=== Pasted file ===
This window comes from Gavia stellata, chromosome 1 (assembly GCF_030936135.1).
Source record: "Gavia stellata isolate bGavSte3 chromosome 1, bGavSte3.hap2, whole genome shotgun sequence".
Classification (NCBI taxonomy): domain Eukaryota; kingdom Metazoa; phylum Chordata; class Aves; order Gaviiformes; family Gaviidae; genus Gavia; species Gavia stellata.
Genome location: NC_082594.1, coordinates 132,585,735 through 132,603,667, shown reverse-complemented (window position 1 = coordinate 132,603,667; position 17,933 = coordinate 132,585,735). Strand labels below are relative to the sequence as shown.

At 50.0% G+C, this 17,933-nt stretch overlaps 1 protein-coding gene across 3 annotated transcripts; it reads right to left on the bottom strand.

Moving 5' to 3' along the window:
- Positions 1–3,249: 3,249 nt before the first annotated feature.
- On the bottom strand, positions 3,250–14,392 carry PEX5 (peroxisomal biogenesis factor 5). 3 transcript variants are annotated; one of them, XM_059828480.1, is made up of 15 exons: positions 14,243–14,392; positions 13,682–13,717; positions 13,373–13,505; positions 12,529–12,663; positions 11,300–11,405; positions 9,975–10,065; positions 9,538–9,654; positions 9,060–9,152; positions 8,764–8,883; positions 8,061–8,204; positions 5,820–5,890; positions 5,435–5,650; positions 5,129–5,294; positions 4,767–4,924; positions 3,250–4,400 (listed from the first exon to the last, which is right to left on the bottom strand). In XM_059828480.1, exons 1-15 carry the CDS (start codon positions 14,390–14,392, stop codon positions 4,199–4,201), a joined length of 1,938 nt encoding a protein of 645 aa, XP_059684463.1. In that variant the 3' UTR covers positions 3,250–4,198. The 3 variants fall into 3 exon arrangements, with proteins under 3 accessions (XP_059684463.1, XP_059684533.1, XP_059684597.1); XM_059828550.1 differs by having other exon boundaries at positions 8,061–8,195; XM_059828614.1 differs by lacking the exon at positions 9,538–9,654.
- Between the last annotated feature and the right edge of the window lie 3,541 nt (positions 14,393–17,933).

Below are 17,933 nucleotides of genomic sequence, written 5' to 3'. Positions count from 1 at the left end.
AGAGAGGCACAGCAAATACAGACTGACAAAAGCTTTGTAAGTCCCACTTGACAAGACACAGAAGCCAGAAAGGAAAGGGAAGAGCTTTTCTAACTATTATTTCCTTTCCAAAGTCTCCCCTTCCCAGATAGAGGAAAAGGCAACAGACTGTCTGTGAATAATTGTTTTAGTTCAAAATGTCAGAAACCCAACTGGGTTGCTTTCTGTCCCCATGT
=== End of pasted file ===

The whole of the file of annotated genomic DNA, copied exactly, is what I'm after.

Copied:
This window comes from Gavia stellata, chromosome 1 (assembly GCF_030936135.1).
Source record: "Gavia stellata isolate bGavSte3 chromosome 1, bGavSte3.hap2, whole genome shotgun sequence".
Classification (NCBI taxonomy): domain Eukaryota; kingdom Metazoa; phylum Chordata; class Aves; order Gaviiformes; family Gaviidae; genus Gavia; species Gavia stellata.
Genome location: NC_082594.1, coordinates 132,585,735 through 132,603,667, shown reverse-complemented (window position 1 = coordinate 132,603,667; position 17,933 = coordinate 132,585,735). Strand labels below are relative to the sequence as shown.

At 50.0% G+C, this 17,933-nt stretch overlaps 1 protein-coding gene across 3 annotated transcripts; it reads right to left on the bottom strand.

Moving 5' to 3' along the window:
- Positions 1–3,249: 3,249 nt before the first annotated feature.
- On the bottom strand, positions 3,250–14,392 carry PEX5 (peroxisomal biogenesis factor 5). 3 transcript variants are annotated; one of them, XM_059828480.1, is made up of 15 exons: positions 14,243–14,392; positions 13,682–13,717; positions 13,373–13,505; positions 12,529–12,663; positions 11,300–11,405; positions 9,975–10,065; positions 9,538–9,654; positions 9,060–9,152; positions 8,764–8,883; positions 8,061–8,204; positions 5,820–5,890; positions 5,435–5,650; positions 5,129–5,294; positions 4,767–4,924; positions 3,250–4,400 (listed from the first exon to the last, which is right to left on the bottom strand). In XM_059828480.1, exons 1-15 carry the CDS (start codon positions 14,390–14,392, stop codon positions 4,199–4,201), a joined length of 1,938 nt encoding a protein of 645 aa, XP_059684463.1. In that variant the 3' UTR covers positions 3,250–4,198. The 3 variants fall into 3 exon arrangements, with proteins under 3 accessions (XP_059684463.1, XP_059684533.1, XP_059684597.1); XM_059828550.1 differs by having other exon boundaries at positions 8,061–8,195; XM_059828614.1 differs by lacking the exon at positions 9,538–9,654.
- Between the last annotated feature and the right edge of the window lie 3,541 nt (positions 14,393–17,933).

Below are 17,933 nucleotides of genomic sequence, written 5' to 3'. Positions count from 1 at the left end.
AGAGAGGCACAGCAAATACAGACTGACAAAAGCTTTGTAAGTCCCACTTGACAAGACACAGAAGCCAGAAAGGAAAGGGAAGAGCTTTTCTAACTATTATTTCCTTTCCAAAGTCTCCCCTTCCCAGATAGAGGAAAAGGCAACAGACTGTCTGTGAATAATTGTTTTAGTTCAAAATGTCAGAAACCCAACTGGGTTGCTTTCTGTCCCCATGT